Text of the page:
The opening is imprecise. There are lots of names for colors. What foreign presence? The colors? Why are dark colors foreign to clouds? It would be better to start this in the MC’s viewpoint rather than working so hard to make the scene mysterious. What you’ll find is that if a reader identifies closely with a character and the character finds something mysterious, the reader will as well. If the mystery is presented first, the reader is likely to feel as if he’s watching from a sort of limbo, without emotion, without investment. Once we do drop into the MC’s viewpoint, we’re presented with false mystery. He obviously knows more about this stuff than he’s letting us know. I feel manipulated.

Scene 2 starts in false mystery. Lots of innuendo about this mysterious thing that he obviously knows more about than I do. No reason he shouldn’t think about what he knows. I’m feeling lost and a bit frustrated.  Impact? The colors?  He has a family? Fallout? I thought we were talking about dark colors.

“Humanity was ready for humanity.” Be careful with lines like this, which sound kind of neat, but say nothing clearly. I used to fall into this trap a lot. I would have these wonderfully evocative sentences that parsed well and felt good on the tongue, but when I actually looked more closely said nothing coherent. I’ve since learned that a clear, declarative sentence can work rings around these sorts of statements. These are a sign of a writer working too hard to sound “writerly” rather than striving to clearly communicate the image, characters, and actions.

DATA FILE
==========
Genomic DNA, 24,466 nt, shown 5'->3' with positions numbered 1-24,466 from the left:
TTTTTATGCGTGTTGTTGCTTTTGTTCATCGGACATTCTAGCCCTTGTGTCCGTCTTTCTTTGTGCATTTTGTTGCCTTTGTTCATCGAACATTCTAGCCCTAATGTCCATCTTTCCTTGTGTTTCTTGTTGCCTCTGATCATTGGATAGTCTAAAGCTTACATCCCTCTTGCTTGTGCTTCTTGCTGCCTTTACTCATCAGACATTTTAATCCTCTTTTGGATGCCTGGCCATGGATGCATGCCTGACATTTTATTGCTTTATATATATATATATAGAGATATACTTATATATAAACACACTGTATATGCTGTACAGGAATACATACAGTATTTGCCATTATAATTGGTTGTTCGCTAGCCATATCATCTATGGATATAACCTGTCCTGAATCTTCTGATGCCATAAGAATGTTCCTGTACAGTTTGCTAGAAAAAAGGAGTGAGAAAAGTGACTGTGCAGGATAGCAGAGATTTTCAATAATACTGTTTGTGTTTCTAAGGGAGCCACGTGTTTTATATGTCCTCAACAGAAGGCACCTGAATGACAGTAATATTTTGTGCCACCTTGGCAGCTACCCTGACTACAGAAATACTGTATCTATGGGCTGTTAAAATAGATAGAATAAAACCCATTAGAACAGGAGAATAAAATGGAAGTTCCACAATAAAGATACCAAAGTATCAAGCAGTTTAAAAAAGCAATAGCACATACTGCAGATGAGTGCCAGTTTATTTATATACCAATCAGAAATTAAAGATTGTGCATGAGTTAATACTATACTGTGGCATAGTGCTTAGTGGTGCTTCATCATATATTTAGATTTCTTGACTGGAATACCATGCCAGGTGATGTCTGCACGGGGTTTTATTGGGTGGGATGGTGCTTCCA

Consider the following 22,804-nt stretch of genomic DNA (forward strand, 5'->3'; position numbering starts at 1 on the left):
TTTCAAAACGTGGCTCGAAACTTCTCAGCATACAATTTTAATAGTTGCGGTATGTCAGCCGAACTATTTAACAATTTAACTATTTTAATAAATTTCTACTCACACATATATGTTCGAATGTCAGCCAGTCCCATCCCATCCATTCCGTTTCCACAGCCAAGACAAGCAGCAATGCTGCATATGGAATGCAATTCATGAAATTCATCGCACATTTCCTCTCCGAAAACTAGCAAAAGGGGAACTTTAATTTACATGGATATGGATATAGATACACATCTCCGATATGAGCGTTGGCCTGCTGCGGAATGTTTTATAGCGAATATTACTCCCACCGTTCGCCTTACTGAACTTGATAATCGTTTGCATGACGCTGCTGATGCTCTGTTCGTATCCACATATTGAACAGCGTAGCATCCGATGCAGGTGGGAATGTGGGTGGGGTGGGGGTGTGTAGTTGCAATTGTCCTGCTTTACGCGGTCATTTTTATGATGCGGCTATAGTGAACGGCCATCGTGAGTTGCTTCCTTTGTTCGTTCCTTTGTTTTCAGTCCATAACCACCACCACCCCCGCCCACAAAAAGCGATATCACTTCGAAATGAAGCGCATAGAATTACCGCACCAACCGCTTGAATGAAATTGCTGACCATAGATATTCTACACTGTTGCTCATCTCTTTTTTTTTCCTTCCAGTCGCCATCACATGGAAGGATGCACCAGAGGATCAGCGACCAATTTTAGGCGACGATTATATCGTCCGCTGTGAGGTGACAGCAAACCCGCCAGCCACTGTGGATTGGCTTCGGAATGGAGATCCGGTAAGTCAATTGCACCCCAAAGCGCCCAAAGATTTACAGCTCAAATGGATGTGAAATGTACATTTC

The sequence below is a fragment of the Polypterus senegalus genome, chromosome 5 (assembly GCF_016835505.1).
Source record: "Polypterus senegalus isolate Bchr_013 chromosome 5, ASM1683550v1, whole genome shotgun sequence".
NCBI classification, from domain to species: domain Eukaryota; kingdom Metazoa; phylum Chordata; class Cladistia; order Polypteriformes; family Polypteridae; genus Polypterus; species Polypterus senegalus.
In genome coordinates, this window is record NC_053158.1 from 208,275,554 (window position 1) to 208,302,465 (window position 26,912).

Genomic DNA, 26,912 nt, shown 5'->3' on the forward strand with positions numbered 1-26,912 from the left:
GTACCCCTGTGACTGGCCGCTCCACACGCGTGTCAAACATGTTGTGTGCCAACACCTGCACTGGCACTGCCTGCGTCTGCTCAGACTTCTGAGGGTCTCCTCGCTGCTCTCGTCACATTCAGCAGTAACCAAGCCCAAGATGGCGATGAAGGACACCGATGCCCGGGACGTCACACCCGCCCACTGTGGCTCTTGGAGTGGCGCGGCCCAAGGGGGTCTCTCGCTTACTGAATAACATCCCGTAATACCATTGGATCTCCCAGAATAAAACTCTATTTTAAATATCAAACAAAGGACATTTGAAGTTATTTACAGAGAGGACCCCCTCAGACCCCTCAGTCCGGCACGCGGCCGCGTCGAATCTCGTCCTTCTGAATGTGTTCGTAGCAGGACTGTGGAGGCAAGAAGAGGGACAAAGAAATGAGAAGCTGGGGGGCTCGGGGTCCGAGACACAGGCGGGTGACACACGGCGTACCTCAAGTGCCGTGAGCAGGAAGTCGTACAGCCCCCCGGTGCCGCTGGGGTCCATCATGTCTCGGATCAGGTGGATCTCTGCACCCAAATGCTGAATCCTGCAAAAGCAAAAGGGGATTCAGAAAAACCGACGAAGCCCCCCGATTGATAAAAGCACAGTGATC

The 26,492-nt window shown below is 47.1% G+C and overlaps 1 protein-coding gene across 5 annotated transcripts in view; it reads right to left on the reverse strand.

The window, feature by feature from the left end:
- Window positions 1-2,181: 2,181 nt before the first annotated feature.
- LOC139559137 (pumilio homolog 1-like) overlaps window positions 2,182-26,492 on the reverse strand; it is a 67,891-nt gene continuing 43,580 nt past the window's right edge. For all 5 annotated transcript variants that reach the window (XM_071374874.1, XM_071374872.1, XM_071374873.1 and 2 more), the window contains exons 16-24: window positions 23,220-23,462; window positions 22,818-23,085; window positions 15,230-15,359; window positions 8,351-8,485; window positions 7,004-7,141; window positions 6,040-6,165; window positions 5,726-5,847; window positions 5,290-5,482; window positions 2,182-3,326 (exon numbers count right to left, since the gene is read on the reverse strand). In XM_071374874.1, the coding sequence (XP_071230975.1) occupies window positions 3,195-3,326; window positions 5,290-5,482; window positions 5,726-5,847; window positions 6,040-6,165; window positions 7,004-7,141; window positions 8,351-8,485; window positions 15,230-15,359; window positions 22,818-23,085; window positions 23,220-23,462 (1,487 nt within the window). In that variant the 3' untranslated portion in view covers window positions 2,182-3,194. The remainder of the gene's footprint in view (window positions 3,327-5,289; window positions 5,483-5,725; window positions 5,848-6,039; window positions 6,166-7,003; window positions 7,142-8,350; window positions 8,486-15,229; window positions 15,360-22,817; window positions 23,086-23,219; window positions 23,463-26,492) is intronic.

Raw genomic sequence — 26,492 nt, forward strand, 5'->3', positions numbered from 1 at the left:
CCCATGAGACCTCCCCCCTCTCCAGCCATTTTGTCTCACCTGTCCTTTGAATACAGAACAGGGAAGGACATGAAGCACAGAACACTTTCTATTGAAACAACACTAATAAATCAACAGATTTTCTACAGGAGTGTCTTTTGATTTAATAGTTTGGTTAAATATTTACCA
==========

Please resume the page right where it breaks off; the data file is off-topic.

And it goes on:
On p3, more tantalizing hints of what we should know. “It happened…” What happened? On the third day something happened, but what? We’re in summary mode at this point, which makes the story seem distant. Telling this scene from inside the MC would be much more effective. Try to use more specific details and fewer broad generalities as well. Specific details, specific characters with specific problems and specific strengths and weaknesses, make a scene come alive. General overview of actions and character motives, etc. hold the reader outside the scene looking in. While this technique is sometimes useful, it’s much less compelling. This story is crying out for reader identification with the character’s situation, but we’re seldom, if ever, actually inside his experience.

Well, it definitely fits the theme, which is to the good. However, I’m not sure I understand what actually happened any more clearly at the end of the story than I did in the beginning. I don’t really understand the character or why the story should matter to me.

If I were revising this, I would return to story basics and push this idea until I had something less general and a character who needed this to happen to him. Then I would decide what his goal is, what obstacles stand in his way, how he fails/succeeds in overcoming them and what he gains or loses through this process. I would choose a tight third person viewpoint and tell the story from inside that character’s experience, rather than from outside it. For this story to work well, I need to identify emotionally with this character. Intellectual summary of events does not help that process. On the technical side, I would focus very tightly on weeding general language and images out and replacing them with specific language and images that clearly show what is happening as it happens. Even if I had to use all subject-verb constructions, I would do this, just to get the story onto the page as clearly as possible. Then I would work on mixing up the language a bit in revision to vary cadence and keep the prose active.

Slush-o-meter (1-10): 2. An apocalyptic story that suffers from a distant viewpoint and imprecise language.

That’s all I have time for tonight.